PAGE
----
This contract would clearly list out the service, features, pricing, and other terms, ensuring both parties have a clear understanding of their obligations and rights for the lifecycle of the contract.

3. Consideration

Consideration in a contract means the exchange of something valuable, often money, goods, or services. However, it can also encompass rights, promises, or other responsibilities. For a contract to be legally binding, there must be a value exchange for meeting an obligation. Even a token amount like $1 can make a contract valid. 

To build on the earlier example, when the business offers its premium project management tool to a customer, the consideration is the value exchanged between both parties. In this case, your customer might pay a subscription fee to you for using the tool, which would be a direct monetary consideration. 

However, consideration doesn't always have to be money. For instance, if your customer agreed to provide feedback or data usage reports in exchange for a discount, this feedback would also be a form of consideration. For your contract to be binding, both you and your customer must provide something of value. 

By having a legal contract that spells out these terms, there is mutual assent between both parties involved on what each is providing and receiving, eliminating potential misunderstandings.

4. Capacity

Capacity in a contract means both parties are legally able to agree to its terms. This implies they are of legal age and have the authority to enter the contract, understanding its terms, consequences, and obligations.

The agreement must be made willingly, without any force. Those who can't legally commit to a contract include minors, individuals under the undue influence of drugs or alcohol, those with certain mental illnesses, and those who don't comprehend the contract's language.

Building on our example, if the customer who wants the premium feature of the project management tool is 16 years old, they can’t sign the contract. Despite understanding the tool's features, pricing, terms, and the contract's duration, the customer might not have the legal capacity to enter into this contract due to being a minor.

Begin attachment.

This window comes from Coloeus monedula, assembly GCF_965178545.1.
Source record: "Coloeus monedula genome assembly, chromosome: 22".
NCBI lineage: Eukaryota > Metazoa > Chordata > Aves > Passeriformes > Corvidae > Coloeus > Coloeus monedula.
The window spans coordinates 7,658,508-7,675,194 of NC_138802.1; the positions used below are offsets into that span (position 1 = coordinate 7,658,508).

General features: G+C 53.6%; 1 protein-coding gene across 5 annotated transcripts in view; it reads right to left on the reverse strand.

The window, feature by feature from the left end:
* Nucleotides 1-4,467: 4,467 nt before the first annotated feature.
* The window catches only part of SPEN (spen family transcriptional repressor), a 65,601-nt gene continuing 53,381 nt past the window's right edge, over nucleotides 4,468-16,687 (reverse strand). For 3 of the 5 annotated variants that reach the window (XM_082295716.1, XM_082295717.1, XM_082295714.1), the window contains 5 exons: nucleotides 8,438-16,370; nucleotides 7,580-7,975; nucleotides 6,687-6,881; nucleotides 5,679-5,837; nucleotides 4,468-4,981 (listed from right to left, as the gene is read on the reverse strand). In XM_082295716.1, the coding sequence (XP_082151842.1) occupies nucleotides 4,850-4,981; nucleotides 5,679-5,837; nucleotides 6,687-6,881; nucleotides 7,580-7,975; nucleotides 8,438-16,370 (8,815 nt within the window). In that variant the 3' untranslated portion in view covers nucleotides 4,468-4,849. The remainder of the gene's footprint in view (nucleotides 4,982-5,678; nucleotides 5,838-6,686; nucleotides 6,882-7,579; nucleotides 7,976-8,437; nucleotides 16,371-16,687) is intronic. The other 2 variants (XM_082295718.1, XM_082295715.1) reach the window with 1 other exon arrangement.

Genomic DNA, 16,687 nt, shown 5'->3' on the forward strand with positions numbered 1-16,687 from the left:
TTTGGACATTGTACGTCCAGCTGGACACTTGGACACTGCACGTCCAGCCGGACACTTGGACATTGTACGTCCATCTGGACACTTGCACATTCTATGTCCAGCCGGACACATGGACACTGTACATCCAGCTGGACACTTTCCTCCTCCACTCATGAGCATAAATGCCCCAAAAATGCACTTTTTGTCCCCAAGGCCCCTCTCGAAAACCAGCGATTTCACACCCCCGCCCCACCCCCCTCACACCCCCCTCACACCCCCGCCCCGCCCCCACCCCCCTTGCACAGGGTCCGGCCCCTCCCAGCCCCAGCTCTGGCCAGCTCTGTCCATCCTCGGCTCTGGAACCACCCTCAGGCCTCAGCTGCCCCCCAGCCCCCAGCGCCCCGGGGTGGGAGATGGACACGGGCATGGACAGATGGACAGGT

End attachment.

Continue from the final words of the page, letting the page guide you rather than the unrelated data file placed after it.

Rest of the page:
If the business went ahead with the agreement, it would risk the contract being declared void since minors typically can't legally commit to contracts. Even if the customer understands the benefits of unlimited projects, the collaboration features, the GDPR compliance, and other terms, their age can make the agreement non-binding.

In this scenario, the concept of capacity is crucial to ensure that both parties can legally and validly commit to the terms set out in the offer.

5. Legality

A contract's validity hinges on the intention of the involved parties. Often, informal agreements between friends or family aren't meant to be legally binding; meaning, one party can't sue the other if obligations aren't met. Such agreements don't qualify as valid contracts due to the absence of legal intent.

Moreover, for a contract to be valid, its terms must comply with local laws and regulations. For instance, a contract to harm somebody or steal something would be void, as the action itself is illegal, lacking the necessary legal intent for a legitimate contract.

Conclusion

Contracts are foundational to how society operates, and contract management is an important concept for your business to be familiar with. If your business contract lacks any of these required elements, it won't be legally binding. Yet, even with all elements present, it doesn't guarantee a well-drafted contract.

It's essential to ensure the inclusion of specific vital clauses such as indemnification, limit of liability, copyright, use restrictions, and more. Failing to do so can expose your company to significant risks, such as hefty legal fees, prolonged court battles, or competitors and third parties misappropriating your patents, logos, and trademarks.

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By Alisha Shibli

Alisha Shibli is a content marketing and communication expert with over eight years of experience in curating content for businesses in the SaaS, healthcare, startups, and design industry.